[William Surles] [NASA Logo]
National Aeronautics and Space Administration

Lyndon B. Johnson Space Center
Houston, Texas 77058

Biographical Data

NAME: William Surles "Bill" McArthur, Jr., (Colonel, USA)
NASA Astronaut

Born July 26, 1951, in Laurinburg, North Carolina. His hometown is Wakulla, North Carolina. Married to the former Cynthia Kathryn Lovin of Red Springs, North Carolina. They have two daughters. He enjoys basketball, running, and working with personal computers. Bill's stepfather, Mr. Weldon C. Avant, resides in Red Springs. His parents, Brigadier General William S. McArthur and Mrs. Edith P. Avant, are deceased. Cynthia's mother, Mrs. A.K. Lovin, resides in Red Springs, North Carolina.

Graduated from Red Springs High School, Red Springs, North Carolina, in 1969; received a bachelor of science degree in applied science and engineering from the United States Military Academy, West Point, New York, in 1973, and a master of science degree in aerospace engineering from the Georgia Institute of Technology in 1983.

Member of the American Institute of Aeronautics & Astronautics (AIAA), the Army Aviation Association of America, the Association of the United States Army, the United States Military Academy Association of Graduates, the West Point Society of Greater Houston, MENSA, Phi Kappa Phi, and the Association of Space Explorers.

Recipient of the Defense Superior Service Medal, the Defense Meritorious Service Medal, the Meritorious Service Medal (First Oak Leaf Cluster), the Army Commendation Medal, the NASA Space Flight Medal, and the NASA Exceptional Service Medal. Distinguished Graduate of the U.S. Army Aviation School. Honorary Doctor of Science degree from the University of North Carolina at Pembroke. Recipient of the Order of the Long Leaf Pine, North Carolina's highest civilian award. Member of the Georgia Tech Academy of Distinguished Engineering Alumni. 1996 American Astronautical Society Flight Achievement Award. Recipient of the Ellis Island Medal of Honor.

McArthur graduated from West Point in June 1973 and was commissioned as a Second Lieutenant in the U.S. Army. Following a tour with the 82nd Airborne Division at Fort Bragg, North Carolina, he entered the U.S. Army Aviation School in 1975. He was the top graduate of his flight class and was designated an Army aviator in June 1976. He subsequently served as an aeroscout team leader and brigade aviation section commander with the 2nd Infantry Division in the Republic of Korea. In 1978 he was assigned to the 24th Combat Aviation Battalion in Savannah, Georgia, where he served as a company commander, platoon leader, and operations officer. After completing studies at Georgia Tech, he was assigned to the Department of Mechanics at West Point as an assistant professor. In June 1987, he graduated from the U.S. Naval Test Pilot School and was designated an experimental test pilot. Other military schools completed include the Army Parachutist Course, the Jumpmaster Course, and the Command and General Staff Officers' Course.

A Master Army Aviator, he has logged over 4000 flight hours in 37 different aircraft.

McArthur was assigned to NASA at the Johnson Space Center in August 1987 as a Space Shuttle vehicle integration test engineer. Duties involved engineering liaison for launch and landing operations of the Space Shuttle. He was actively involved in the integrated test of the flight control system for each Orbiter for its return to flight and was a member of the Emergency Escape and Rescue Working Group.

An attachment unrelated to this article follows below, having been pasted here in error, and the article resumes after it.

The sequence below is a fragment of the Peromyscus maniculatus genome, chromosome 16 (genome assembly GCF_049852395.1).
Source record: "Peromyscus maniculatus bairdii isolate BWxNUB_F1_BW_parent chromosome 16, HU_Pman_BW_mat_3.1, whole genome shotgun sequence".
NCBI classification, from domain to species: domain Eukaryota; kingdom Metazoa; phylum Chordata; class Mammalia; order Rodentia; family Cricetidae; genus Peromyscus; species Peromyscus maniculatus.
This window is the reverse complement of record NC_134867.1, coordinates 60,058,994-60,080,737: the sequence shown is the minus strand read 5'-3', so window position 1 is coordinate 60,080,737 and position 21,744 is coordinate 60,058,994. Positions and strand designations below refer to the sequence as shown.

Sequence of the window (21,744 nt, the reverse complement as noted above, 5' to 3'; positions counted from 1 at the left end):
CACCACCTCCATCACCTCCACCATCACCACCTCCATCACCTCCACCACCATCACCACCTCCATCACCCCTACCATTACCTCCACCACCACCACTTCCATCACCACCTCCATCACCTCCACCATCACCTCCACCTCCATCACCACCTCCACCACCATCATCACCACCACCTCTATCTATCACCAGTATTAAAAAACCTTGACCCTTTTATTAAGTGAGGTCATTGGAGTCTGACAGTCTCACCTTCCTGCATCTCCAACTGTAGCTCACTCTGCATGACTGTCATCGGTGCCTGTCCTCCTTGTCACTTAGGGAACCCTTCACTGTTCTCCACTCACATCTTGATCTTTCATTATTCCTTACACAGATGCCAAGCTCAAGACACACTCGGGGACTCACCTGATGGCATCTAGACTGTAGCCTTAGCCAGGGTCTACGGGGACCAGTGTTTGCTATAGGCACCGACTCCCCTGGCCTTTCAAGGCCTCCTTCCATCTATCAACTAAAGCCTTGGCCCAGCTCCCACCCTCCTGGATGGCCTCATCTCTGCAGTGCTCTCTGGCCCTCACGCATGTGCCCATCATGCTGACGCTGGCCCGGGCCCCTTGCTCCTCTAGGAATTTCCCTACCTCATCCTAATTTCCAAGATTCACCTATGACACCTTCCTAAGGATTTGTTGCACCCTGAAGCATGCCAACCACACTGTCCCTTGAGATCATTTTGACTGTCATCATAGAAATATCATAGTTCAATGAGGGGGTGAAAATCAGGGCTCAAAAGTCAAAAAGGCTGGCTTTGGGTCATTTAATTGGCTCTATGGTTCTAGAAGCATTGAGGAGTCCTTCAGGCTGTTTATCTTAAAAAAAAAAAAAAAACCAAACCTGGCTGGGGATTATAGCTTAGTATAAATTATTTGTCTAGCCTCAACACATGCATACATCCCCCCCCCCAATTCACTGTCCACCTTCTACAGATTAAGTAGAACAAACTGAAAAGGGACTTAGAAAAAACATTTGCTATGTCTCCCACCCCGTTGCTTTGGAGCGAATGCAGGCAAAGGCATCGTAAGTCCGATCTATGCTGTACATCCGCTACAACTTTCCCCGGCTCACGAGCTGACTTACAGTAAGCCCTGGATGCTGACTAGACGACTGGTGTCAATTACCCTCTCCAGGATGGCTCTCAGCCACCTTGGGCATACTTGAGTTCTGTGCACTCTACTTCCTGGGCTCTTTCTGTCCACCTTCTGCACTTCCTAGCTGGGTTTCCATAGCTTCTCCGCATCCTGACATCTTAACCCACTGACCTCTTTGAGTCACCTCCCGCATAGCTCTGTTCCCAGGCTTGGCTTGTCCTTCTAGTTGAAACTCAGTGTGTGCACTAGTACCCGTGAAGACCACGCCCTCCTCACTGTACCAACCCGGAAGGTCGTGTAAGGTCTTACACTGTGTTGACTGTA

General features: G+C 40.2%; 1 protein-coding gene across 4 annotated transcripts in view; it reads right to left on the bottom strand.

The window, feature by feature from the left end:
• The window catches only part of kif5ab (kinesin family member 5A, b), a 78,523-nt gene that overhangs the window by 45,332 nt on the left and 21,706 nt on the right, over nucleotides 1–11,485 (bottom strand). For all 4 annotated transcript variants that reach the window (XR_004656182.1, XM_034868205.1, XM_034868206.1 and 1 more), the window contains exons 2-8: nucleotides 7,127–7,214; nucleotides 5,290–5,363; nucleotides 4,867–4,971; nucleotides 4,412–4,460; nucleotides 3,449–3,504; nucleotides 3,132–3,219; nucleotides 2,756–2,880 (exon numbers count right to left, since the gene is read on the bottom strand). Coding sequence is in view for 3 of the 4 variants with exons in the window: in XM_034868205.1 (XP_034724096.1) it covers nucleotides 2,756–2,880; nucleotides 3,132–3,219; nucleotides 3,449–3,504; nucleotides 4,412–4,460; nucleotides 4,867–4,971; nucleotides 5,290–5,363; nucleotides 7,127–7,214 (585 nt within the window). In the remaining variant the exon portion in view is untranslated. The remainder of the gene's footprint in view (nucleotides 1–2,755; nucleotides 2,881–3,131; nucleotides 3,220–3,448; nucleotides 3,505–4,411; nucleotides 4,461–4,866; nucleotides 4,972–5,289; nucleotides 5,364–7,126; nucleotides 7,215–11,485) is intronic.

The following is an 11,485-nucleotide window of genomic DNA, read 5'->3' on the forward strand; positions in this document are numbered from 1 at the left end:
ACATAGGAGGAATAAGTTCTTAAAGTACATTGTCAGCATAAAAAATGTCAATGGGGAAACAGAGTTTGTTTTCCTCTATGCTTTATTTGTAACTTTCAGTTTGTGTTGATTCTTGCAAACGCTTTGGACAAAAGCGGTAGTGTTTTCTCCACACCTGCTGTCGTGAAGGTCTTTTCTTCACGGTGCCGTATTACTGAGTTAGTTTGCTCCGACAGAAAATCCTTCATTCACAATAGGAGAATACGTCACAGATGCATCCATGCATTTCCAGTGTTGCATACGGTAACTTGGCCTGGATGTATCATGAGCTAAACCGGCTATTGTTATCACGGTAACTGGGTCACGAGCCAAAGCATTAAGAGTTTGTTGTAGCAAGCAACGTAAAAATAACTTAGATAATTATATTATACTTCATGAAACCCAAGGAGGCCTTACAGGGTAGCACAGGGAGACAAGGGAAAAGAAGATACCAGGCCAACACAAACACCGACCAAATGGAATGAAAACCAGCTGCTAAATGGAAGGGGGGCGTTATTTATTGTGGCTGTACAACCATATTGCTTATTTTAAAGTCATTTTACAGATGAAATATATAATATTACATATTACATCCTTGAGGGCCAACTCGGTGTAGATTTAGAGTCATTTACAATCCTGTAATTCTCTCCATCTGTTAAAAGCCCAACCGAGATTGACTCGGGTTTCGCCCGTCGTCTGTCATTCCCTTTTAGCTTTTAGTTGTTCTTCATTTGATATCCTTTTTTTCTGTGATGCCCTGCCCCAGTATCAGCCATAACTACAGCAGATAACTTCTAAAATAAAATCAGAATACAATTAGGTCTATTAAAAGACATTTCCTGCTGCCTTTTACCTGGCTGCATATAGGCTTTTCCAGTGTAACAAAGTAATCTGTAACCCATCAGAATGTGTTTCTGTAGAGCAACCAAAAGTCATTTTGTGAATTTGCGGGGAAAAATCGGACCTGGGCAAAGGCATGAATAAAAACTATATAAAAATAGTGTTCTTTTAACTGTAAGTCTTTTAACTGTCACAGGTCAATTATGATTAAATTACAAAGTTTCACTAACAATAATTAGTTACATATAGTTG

Selected by NASA in January 1990, McArthur became an astronaut in July 1991. Since then, McArthur has held various assignments within the Astronaut Office including: working issues relating to the solid rocket booster, redesigned solid rocket motor, and the advanced solid rocket motor. A veteran of two space flights, McArthur has logged 354 orbits of the Earth, traveled 9.2 million miles in 22 days, 4 hours, 44 minutes and 45 seconds.

McArthur served as a mission specialist on STS-58 on the seven-person life science research mission aboard the Space Shuttle Columbia, launching from the Kennedy Space Center on October 18, 1993, and landing at Edwards Air Force Base on November 1, 1993. The crew performed neurovestibular, cardiovascular, cardiopulmonary, metabolic, and musculoskeletal medical experiments on themselves and 48 rats, expanding our knowledge of human and animal physiology both on earth and in space flight. In addition, the crew performed 16 engineering tests aboard the Orbiter Columbia and 20 Extended Duration Orbiter Medical Project experiments. Additionally, the crew made extensive contacts with school children and amateur radio operators around the world through the Shuttle Amateur Radio experiment. The mission was accomplished in 225 orbits of the Earth in 336 hours, 13 minutes, 01 second.

Most recently, McArthur served as a mission specialist on STS-74, NASA's second Space Shuttle mission to rendezvous and dock with the Russian Space Station Mir. STS-74 launched on November 12, 1995, and landed at Kennedy Space Center on November 20, 1995. During the 8-day flight the crew aboard Atlantis successfully attached a permanent docking module to Mir, conducted experiments on a number of secondary payloads, and transferred one and a half tons of supplies between Atlantis and Mir. The STS-74 mission was accomplished in 129 orbits of the Earth, traveling 3.4 million miles in 196 hours, 30 minutes, 44 seconds. Currently, McArthur is assigned as the Chief of the Astronaut Office Flight Support Branch, supervising astronaut support of the Mission Control Center, prelaunch Space Shuttle processing, and launch and landing operations. He is assigned as a mission specialist on STS-92, scheduled for launch in 1999. During this mission, the crew of Atlantis will continue assembly of the International Space Station..

MAY 1998

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